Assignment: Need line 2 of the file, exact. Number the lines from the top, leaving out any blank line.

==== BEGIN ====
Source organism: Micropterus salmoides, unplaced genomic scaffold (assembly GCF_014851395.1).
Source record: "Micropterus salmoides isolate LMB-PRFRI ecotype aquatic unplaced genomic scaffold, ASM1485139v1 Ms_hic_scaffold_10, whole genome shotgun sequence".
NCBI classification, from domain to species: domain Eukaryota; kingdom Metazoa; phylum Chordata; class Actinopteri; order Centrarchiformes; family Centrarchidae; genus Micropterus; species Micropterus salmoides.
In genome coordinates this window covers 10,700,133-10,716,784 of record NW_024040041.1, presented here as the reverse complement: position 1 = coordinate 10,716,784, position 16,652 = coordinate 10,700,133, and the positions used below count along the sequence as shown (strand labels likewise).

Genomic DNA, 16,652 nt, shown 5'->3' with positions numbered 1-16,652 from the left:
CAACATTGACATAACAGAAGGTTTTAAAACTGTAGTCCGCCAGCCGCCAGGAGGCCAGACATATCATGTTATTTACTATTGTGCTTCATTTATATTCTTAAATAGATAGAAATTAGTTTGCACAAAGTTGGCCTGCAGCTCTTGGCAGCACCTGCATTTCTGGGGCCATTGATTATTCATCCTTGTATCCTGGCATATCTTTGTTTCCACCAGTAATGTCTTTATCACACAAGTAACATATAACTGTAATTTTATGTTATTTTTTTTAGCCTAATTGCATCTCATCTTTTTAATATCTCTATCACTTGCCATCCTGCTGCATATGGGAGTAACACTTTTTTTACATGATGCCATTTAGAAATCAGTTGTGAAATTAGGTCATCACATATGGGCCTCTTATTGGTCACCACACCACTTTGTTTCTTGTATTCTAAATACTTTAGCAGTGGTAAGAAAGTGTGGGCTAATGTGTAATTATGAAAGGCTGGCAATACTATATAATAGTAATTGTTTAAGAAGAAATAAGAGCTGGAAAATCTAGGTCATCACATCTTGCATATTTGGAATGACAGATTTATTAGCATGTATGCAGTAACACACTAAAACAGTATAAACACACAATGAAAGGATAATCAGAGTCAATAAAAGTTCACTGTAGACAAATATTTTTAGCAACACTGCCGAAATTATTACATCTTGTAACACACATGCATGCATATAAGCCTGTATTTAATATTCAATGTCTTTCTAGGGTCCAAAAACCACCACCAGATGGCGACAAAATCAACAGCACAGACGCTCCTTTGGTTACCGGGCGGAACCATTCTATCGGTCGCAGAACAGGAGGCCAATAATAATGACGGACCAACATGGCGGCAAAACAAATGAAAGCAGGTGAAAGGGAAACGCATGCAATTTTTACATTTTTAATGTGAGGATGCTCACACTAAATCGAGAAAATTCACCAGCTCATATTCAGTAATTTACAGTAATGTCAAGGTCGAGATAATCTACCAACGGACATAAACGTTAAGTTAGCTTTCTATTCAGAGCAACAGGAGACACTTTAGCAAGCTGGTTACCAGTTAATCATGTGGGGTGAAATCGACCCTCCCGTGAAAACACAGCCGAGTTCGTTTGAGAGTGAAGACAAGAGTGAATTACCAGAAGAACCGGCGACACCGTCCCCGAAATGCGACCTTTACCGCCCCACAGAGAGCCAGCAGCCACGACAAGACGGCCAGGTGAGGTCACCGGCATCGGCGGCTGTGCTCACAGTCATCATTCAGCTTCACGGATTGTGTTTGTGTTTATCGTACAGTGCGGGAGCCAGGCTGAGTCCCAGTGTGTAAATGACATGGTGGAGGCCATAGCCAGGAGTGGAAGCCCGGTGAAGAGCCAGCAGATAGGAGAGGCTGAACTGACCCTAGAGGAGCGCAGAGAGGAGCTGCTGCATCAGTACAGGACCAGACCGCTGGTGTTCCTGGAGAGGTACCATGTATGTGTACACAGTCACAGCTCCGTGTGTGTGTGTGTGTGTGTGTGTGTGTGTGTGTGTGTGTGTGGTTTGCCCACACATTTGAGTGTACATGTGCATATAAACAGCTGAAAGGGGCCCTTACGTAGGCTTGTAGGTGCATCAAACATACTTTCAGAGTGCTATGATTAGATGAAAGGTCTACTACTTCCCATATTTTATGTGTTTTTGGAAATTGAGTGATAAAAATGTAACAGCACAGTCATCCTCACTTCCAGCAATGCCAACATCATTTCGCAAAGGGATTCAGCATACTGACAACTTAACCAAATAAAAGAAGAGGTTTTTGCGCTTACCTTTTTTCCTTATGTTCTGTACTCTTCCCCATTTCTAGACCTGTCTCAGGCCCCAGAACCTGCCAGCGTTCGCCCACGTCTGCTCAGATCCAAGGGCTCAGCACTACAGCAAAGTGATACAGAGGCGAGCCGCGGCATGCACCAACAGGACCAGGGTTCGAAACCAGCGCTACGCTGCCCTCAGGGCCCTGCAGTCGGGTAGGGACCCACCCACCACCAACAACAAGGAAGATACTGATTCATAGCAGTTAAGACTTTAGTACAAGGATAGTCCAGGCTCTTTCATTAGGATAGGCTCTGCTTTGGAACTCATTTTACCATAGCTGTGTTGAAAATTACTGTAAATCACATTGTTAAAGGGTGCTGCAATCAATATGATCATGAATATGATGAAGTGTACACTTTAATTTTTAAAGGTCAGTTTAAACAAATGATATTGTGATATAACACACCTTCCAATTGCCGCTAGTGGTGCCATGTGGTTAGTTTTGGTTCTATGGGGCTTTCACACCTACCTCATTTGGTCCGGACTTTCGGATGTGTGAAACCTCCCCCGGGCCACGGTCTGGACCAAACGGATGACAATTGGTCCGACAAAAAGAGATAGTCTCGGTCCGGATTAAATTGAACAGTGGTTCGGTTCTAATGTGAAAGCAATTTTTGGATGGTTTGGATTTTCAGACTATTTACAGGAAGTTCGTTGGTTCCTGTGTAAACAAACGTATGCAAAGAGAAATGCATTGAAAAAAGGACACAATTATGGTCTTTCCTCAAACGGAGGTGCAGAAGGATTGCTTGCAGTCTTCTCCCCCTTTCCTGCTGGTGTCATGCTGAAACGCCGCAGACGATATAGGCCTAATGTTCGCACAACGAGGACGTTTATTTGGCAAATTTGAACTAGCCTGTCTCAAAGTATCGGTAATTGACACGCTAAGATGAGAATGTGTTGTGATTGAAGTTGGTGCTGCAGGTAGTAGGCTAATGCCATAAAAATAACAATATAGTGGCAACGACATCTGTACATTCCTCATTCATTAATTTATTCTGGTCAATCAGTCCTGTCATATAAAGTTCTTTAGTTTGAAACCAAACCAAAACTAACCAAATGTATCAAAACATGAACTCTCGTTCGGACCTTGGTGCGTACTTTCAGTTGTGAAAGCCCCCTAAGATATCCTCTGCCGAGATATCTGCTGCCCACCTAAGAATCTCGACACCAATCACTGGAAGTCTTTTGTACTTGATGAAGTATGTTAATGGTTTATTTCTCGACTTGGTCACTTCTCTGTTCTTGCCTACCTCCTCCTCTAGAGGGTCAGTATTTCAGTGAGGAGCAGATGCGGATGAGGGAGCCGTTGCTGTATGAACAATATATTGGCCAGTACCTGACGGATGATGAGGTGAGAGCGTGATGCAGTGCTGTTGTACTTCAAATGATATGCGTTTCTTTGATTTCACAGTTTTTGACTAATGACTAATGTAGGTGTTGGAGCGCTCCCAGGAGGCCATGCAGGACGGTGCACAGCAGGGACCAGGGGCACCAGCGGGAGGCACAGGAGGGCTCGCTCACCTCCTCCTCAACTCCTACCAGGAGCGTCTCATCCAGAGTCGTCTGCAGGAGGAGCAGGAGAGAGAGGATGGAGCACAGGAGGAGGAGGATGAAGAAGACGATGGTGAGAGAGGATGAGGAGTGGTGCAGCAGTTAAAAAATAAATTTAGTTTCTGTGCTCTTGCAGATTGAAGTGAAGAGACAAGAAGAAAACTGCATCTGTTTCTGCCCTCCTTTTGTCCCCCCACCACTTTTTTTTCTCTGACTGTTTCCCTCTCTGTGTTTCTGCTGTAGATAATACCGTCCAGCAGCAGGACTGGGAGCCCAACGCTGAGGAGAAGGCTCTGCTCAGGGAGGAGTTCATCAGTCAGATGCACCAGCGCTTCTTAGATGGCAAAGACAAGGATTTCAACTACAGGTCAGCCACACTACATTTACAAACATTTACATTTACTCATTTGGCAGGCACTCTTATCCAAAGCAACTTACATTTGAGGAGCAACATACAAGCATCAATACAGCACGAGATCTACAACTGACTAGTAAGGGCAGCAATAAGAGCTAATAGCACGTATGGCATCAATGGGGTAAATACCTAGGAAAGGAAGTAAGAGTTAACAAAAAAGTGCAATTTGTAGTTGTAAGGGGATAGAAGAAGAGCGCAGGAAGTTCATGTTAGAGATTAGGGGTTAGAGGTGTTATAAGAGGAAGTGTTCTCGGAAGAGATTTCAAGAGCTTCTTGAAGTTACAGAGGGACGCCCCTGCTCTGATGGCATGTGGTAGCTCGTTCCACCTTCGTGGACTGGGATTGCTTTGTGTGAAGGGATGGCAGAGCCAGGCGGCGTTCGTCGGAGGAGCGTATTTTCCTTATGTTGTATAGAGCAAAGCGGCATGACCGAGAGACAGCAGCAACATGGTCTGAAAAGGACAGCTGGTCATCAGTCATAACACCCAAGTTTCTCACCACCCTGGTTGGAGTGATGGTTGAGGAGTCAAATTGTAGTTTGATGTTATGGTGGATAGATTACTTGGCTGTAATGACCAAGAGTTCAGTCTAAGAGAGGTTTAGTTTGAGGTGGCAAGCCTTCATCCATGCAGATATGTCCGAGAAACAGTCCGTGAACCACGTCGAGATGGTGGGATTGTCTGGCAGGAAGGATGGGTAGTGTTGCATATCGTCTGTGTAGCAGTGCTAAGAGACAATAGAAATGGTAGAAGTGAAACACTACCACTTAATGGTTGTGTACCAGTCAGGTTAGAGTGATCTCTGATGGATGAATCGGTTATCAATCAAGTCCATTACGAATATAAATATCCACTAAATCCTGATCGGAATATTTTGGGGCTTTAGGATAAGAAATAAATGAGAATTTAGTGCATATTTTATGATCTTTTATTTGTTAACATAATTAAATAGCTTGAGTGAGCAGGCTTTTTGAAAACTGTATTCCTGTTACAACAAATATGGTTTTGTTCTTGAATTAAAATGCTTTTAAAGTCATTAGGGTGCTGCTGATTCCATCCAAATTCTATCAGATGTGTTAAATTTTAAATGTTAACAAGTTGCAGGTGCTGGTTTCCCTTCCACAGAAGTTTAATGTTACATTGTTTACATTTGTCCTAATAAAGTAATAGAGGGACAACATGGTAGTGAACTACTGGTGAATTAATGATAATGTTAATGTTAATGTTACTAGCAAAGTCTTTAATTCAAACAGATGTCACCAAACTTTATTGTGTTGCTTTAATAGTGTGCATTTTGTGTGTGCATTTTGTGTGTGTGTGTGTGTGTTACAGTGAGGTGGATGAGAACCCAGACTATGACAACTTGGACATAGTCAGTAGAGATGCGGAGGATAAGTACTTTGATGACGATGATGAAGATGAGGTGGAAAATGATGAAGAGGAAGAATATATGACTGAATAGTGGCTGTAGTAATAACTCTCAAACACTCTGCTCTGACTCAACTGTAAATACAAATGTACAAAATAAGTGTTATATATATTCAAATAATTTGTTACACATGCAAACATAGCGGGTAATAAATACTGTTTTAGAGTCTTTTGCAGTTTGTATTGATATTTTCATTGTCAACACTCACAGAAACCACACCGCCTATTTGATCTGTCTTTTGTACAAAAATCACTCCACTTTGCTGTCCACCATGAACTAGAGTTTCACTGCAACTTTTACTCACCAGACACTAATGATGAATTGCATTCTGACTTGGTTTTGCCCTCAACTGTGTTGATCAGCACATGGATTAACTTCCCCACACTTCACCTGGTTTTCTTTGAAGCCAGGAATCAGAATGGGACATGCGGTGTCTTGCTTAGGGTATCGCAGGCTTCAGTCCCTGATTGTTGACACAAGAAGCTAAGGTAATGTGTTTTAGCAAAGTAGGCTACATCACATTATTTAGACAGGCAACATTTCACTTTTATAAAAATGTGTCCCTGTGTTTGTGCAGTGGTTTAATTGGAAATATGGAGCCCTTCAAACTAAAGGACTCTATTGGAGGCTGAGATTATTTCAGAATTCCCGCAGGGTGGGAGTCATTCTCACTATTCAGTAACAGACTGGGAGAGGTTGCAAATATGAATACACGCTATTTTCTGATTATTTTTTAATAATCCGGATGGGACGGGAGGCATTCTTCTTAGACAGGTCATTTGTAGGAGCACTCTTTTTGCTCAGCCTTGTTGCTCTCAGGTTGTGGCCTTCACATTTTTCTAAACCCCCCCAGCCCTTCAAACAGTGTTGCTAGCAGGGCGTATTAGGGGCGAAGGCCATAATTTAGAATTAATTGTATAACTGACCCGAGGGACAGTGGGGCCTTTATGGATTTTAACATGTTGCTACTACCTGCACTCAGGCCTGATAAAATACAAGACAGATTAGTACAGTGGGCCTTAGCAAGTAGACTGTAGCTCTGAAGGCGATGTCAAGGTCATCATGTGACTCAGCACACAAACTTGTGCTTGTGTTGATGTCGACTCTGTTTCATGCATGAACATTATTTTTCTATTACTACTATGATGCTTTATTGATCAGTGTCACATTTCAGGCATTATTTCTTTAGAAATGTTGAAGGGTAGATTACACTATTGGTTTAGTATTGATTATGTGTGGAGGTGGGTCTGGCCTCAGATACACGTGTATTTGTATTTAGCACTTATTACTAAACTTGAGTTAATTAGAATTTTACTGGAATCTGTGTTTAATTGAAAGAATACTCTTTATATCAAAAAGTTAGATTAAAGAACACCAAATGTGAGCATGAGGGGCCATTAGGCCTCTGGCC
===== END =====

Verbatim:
Source record: "Micropterus salmoides isolate LMB-PRFRI ecotype aquatic unplaced genomic scaffold, ASM1485139v1 Ms_hic_scaffold_10, whole genome shotgun sequence".